But overt simile does have it's place in EL poetry, if not in haiku at this time, and it is possible to use it well. The lyrics of Leonard Cohen's song, 'Bird On a Wire' uses simile superbly, to moving effect, imo.

( available by googling if anyone doesn't know them)

- Lorin



Nu Quang

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Re: The use of simile in haiku
« Reply #19 on: June 05, 2011, 11:06:54 AM »
Hi Lorin,

Thank you for your input on the use of simile in haiku. I've seen a couple of published haiku (as to in which journal I can't remember) in which the poets used simile explicitly "as . . . as."  Anyway, I'll google Leonard Cohen.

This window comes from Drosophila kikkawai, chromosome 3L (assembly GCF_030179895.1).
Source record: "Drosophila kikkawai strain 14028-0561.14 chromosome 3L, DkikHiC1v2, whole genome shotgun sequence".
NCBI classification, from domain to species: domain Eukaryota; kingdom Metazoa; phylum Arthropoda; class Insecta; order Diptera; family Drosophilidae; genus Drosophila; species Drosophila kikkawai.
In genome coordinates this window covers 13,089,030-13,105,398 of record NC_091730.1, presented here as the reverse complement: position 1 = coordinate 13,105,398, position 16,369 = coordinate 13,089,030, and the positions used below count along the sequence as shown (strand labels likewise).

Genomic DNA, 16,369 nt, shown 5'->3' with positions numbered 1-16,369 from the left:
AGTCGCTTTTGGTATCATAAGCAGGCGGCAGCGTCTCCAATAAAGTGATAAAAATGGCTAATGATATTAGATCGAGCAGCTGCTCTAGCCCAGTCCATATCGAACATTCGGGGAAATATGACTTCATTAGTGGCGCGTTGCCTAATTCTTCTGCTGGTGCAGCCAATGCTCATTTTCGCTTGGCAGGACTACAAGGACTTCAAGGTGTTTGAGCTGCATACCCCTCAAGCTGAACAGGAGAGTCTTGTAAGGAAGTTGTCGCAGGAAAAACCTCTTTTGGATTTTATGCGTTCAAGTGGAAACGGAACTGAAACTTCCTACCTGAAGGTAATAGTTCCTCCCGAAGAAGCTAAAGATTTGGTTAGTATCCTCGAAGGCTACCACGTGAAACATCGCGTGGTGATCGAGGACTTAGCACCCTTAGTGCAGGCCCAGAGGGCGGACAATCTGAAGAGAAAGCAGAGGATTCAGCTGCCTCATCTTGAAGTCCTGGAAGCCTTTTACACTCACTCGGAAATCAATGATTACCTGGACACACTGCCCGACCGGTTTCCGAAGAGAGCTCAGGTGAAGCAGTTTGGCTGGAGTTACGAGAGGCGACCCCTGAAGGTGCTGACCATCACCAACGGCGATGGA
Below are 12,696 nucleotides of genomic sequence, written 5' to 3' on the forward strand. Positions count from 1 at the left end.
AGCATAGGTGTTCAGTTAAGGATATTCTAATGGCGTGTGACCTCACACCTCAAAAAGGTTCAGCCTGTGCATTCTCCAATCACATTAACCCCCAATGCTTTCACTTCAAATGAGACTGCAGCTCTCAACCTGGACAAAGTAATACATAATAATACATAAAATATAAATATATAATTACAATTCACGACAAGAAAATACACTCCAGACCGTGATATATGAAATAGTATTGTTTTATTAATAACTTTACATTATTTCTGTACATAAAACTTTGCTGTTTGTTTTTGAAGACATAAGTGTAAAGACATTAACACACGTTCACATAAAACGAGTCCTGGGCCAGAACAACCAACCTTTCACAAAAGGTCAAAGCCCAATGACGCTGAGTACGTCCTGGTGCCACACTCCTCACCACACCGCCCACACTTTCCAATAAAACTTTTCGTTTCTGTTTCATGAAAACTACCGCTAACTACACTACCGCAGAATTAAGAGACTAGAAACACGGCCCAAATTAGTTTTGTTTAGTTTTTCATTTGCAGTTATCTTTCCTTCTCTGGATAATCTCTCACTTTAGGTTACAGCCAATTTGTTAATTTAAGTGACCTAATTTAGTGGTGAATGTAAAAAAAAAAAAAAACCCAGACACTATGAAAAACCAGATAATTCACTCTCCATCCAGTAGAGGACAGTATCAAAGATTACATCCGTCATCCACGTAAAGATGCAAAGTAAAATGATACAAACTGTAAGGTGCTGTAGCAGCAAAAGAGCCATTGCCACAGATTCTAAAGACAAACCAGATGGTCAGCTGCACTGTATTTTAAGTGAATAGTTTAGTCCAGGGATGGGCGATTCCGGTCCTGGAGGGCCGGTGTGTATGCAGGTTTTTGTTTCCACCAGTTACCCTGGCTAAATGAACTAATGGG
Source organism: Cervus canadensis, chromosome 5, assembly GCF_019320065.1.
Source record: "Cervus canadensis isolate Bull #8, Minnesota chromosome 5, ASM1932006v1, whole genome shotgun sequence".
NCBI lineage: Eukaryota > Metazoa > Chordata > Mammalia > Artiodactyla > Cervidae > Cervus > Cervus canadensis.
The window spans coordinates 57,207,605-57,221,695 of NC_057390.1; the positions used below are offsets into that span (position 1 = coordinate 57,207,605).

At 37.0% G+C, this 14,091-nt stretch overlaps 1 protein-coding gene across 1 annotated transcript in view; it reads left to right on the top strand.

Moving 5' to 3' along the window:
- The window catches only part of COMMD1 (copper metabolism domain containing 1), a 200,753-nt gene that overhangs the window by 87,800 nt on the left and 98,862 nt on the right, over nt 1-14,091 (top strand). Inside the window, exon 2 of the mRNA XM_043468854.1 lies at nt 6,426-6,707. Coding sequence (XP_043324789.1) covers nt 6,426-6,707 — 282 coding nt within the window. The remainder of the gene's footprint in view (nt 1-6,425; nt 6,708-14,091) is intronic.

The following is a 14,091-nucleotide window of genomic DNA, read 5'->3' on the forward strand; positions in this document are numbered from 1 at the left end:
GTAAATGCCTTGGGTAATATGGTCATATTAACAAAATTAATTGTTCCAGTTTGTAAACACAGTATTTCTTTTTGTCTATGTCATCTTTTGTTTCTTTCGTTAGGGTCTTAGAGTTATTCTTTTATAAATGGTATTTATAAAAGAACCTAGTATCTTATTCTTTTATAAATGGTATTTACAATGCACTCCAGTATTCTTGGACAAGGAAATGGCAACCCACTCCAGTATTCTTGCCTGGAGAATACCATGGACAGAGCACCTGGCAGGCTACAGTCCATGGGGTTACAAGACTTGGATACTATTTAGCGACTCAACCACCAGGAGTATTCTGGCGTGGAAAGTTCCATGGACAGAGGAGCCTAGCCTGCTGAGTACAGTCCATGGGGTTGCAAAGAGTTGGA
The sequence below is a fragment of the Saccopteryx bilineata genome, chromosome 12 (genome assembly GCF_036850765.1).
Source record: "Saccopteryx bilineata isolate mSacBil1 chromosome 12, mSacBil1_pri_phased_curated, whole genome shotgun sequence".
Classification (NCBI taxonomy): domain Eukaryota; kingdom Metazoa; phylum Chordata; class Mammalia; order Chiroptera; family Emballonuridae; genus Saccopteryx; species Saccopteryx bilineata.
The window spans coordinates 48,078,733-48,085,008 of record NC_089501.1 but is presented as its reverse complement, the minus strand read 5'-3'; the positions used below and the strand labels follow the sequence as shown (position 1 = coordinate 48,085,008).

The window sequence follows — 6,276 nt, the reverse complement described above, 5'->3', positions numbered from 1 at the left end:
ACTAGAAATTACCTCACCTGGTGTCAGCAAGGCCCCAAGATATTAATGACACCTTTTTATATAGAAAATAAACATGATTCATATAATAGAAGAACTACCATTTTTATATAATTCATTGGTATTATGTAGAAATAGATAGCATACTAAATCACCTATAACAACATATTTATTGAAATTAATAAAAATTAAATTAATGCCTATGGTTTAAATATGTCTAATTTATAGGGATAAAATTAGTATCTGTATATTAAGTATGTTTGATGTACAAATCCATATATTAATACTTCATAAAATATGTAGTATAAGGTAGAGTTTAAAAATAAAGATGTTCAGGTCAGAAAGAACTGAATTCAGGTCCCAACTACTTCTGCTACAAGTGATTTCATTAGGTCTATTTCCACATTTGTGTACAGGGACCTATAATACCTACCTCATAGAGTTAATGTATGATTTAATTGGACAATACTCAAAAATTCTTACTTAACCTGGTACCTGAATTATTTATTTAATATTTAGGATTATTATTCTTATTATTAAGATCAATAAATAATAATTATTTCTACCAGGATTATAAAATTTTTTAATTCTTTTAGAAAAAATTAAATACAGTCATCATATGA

Best,

Nu

Lorin

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Re: The use of simile in haiku
« Reply #20 on: June 05, 2011, 06:21:52 PM »
Hi Nu,
           It might be good if you could find those EL haiku again & post them here for discussion. That way the extra problems of whether a translation which uses overt simile is accurately reflecting an overt simile in the original Japanese or not wouldn't have to come into it. I think I've seen a couple, too, but where I don't know.

- Lorin

Nu Quang

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Re: The use of simile in haiku
« Reply #21 on: June 07, 2011, 08:31:34 AM »
Hi Lorin,

It's a good idea to have the haiku posted here for discussion. But, I have a question: could we use the other's work without their permissions?

Best,

Nu

John McManus

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Re: The use of simile in haiku
« Reply #22 on: June 07, 2011, 02:14:38 PM »
Hi Nu, I would say if it is work that is already available on the net and you credit the poems properly there shouldn't be a problem.

warm regards,
John